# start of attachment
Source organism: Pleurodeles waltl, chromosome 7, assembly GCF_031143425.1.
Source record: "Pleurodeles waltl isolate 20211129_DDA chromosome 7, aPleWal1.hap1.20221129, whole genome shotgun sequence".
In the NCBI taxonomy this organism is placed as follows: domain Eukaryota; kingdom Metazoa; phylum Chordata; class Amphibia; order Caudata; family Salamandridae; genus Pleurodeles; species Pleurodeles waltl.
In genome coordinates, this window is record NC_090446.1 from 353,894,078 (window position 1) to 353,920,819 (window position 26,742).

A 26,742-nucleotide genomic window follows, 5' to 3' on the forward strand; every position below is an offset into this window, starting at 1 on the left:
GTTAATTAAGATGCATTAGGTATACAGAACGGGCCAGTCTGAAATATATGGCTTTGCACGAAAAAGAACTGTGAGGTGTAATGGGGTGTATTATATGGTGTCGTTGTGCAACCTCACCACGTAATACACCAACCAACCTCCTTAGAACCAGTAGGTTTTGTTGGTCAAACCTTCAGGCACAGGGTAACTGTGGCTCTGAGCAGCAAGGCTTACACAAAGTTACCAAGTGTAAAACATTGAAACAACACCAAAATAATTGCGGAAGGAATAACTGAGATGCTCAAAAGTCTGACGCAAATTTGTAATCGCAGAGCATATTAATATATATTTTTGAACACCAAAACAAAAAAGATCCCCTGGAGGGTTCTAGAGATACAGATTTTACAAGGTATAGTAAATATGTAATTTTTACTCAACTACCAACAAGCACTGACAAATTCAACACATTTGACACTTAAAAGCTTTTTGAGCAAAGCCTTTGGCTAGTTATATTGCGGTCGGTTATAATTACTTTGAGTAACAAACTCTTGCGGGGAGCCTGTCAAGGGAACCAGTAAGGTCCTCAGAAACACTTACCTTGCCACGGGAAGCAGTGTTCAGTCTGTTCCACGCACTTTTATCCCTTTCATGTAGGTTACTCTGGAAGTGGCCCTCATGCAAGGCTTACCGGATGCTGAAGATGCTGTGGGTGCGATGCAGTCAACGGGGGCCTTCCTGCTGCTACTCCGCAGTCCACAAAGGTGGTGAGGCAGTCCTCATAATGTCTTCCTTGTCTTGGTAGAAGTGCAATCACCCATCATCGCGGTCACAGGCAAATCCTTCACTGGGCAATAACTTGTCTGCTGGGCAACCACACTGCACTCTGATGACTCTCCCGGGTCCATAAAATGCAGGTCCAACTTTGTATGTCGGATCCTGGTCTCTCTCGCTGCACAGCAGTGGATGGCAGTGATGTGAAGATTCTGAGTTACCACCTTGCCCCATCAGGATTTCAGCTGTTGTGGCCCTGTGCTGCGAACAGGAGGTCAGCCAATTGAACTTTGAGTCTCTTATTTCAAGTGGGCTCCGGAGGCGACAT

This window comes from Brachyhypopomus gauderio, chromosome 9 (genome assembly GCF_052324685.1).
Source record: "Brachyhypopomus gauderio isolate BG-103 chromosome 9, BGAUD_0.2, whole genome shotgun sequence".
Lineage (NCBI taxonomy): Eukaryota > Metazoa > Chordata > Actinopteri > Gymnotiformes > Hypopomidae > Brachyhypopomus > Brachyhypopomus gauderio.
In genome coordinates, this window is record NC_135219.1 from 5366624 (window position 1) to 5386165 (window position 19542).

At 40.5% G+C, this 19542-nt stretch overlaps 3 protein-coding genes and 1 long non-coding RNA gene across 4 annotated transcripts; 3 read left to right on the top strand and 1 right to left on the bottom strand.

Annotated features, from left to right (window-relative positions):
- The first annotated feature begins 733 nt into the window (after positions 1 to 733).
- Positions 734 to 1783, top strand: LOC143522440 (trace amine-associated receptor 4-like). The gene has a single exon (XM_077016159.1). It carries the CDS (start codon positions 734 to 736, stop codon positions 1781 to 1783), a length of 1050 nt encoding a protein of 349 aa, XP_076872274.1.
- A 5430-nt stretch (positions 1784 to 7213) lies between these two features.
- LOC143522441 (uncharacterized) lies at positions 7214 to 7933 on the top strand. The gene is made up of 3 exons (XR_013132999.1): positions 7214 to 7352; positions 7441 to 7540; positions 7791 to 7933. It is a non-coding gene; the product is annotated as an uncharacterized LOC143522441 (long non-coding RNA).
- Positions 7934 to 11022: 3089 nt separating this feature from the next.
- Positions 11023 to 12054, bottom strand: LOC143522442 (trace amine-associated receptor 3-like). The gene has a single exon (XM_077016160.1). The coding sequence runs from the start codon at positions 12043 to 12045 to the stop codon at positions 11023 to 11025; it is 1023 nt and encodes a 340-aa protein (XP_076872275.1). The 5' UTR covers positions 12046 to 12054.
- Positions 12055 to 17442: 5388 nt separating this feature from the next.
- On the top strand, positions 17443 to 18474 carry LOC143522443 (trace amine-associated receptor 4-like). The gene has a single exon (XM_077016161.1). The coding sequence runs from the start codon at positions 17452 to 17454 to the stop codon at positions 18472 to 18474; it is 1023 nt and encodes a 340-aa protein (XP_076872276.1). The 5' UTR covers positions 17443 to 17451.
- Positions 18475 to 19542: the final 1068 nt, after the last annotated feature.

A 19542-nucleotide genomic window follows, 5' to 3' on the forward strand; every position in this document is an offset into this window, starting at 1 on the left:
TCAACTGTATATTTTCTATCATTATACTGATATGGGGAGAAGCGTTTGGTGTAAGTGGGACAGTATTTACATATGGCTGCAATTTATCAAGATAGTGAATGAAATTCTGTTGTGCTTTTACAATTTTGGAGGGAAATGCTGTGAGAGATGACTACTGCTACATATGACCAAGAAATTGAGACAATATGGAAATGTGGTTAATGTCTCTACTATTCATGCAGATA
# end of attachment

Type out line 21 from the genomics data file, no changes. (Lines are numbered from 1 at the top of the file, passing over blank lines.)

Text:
- Positions 18475 to 19542: the final 1068 nt, after the last annotated feature.